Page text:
Auditorium Charles Sadron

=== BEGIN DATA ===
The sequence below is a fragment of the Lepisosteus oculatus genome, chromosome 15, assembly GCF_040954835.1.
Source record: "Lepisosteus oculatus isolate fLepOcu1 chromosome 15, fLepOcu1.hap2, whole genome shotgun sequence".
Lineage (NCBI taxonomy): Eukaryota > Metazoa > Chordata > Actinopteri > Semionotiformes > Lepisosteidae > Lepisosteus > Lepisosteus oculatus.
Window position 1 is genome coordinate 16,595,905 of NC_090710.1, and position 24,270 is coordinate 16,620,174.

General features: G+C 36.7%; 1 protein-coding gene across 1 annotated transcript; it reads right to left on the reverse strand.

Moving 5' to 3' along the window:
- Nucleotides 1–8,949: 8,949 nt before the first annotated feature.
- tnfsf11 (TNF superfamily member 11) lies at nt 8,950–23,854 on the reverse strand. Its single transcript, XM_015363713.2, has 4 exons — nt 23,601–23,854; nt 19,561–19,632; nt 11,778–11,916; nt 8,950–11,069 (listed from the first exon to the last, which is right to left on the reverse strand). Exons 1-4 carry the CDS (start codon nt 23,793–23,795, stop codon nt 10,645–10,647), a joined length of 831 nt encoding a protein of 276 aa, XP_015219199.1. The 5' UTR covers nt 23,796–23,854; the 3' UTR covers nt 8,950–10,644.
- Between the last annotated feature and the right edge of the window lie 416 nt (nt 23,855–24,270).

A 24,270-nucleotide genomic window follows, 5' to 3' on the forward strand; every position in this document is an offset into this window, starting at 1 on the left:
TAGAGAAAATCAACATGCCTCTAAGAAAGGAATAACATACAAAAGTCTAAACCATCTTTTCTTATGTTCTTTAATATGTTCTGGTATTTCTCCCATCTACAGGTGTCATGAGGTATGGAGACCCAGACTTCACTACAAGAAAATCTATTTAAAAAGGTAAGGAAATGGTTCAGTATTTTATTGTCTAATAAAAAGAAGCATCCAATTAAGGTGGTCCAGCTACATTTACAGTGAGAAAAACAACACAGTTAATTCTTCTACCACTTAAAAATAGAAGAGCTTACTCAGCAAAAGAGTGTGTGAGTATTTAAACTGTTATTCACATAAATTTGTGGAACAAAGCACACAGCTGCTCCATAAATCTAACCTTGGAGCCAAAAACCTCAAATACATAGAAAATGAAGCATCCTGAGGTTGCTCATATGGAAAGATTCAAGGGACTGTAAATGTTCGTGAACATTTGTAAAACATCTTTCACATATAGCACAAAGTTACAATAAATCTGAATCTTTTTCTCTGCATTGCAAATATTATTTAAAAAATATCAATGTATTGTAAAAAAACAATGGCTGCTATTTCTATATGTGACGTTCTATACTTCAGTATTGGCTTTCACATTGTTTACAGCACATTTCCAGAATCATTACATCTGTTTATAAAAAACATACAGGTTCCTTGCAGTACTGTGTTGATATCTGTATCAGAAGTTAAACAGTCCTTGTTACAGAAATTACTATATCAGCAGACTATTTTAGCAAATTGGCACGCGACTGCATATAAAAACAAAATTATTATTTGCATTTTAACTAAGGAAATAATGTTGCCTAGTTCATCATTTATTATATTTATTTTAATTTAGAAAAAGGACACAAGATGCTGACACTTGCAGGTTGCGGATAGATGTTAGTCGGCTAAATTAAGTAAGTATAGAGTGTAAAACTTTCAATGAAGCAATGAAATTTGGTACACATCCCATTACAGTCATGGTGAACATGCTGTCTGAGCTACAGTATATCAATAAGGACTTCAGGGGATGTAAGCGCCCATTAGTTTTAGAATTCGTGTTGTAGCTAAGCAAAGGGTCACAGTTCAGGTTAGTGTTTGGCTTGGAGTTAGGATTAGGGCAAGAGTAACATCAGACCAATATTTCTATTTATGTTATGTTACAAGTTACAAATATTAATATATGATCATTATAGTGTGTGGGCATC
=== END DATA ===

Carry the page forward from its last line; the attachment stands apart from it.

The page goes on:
Evaluating the nature of the earliest, often controversial, traces of life in the geological record (dating to the Palaeoarchaean, up to ~3.5 billion years before the present) is of fundamental relevance for placing constraints on the potential that life emerged on Mars at approximately the same time (the Noachian period). In their earliest histories, the two planets shared many palaeoenvironmental similarities, before the surface of Mars rapidly became inhospitable to life as we know it. Multi-scalar, multi-modal analyses of fossiliferous rocks from the Barberton greenstone belt of South Africa and the East Pilbara terrane of Western Australia are a window onto primitive prokaryotic ecoystems. Complementary petrographic, morphological, (bio)geochemical and nanostructural analyses of chert horizons and the carbonaceous material within using a wide range of techniques – including optical microscopy, SEM-EDS, Raman spectroscopy, PIXE, μCT, laser ablation ICP-MS, high-resolution TEM-based analytical techniques and secondary ion mass spectrometry – can characterise, at scales from macroscopic to nanoscopic, the fossilised biomes of the earliest Earth. These approaches enable the definition of the palaeoenvironments, and potentially metabolic networks, preserved in ancient rocks. Modifying these protocols is necessary for Martian exploration using rovers, since the diversity and power of space instrumentation is significantly reduced relative to terrestrial laboratories. Understanding the crucial observations possible using highly complementary rover-based payloads is therefore critical in scientific protocols aiming to detect traces of life on Mars.